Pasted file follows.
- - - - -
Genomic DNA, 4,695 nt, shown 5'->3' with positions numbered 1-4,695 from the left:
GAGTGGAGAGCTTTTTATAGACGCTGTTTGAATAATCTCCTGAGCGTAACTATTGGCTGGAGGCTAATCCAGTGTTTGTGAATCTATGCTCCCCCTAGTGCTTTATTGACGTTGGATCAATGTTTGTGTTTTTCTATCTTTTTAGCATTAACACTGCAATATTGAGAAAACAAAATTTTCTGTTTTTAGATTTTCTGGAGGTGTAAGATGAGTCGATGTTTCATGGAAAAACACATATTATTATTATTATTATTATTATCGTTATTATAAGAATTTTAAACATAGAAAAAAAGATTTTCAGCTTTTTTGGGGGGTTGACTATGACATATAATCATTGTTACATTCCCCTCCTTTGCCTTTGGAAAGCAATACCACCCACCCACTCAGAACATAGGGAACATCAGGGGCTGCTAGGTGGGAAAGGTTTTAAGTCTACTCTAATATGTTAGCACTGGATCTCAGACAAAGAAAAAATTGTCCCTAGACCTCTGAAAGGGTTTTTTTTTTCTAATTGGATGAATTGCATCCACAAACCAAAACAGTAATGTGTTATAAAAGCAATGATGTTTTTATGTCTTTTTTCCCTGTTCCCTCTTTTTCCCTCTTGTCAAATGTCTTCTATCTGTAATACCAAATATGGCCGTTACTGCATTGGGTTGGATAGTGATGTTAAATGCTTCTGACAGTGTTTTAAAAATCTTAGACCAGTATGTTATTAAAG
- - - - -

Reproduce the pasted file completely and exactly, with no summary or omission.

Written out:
Genomic DNA, 4,695 nt, shown 5'->3' with positions numbered 1-4,695 from the left:
GAGTGGAGAGCTTTTTATAGACGCTGTTTGAATAATCTCCTGAGCGTAACTATTGGCTGGAGGCTAATCCAGTGTTTGTGAATCTATGCTCCCCCTAGTGCTTTATTGACGTTGGATCAATGTTTGTGTTTTTCTATCTTTTTAGCATTAACACTGCAATATTGAGAAAACAAAATTTTCTGTTTTTAGATTTTCTGGAGGTGTAAGATGAGTCGATGTTTCATGGAAAAACACATATTATTATTATTATTATTATTATCGTTATTATAAGAATTTTAAACATAGAAAAAAAGATTTTCAGCTTTTTTGGGGGGTTGACTATGACATATAATCATTGTTACATTCCCCTCCTTTGCCTTTGGAAAGCAATACCACCCACCCACTCAGAACATAGGGAACATCAGGGGCTGCTAGGTGGGAAAGGTTTTAAGTCTACTCTAATATGTTAGCACTGGATCTCAGACAAAGAAAAAATTGTCCCTAGACCTCTGAAAGGGTTTTTTTTTTCTAATTGGATGAATTGCATCCACAAACCAAAACAGTAATGTGTTATAAAAGCAATGATGTTTTTATGTCTTTTTTCCCTGTTCCCTCTTTTTCCCTCTTGTCAAATGTCTTCTATCTGTAATACCAAATATGGCCGTTACTGCATTGGGTTGGATAGTGATGTTAAATGCTTCTGACAGTGTTTTAAAAATCTTAGACCAGTATGTTATTAAAG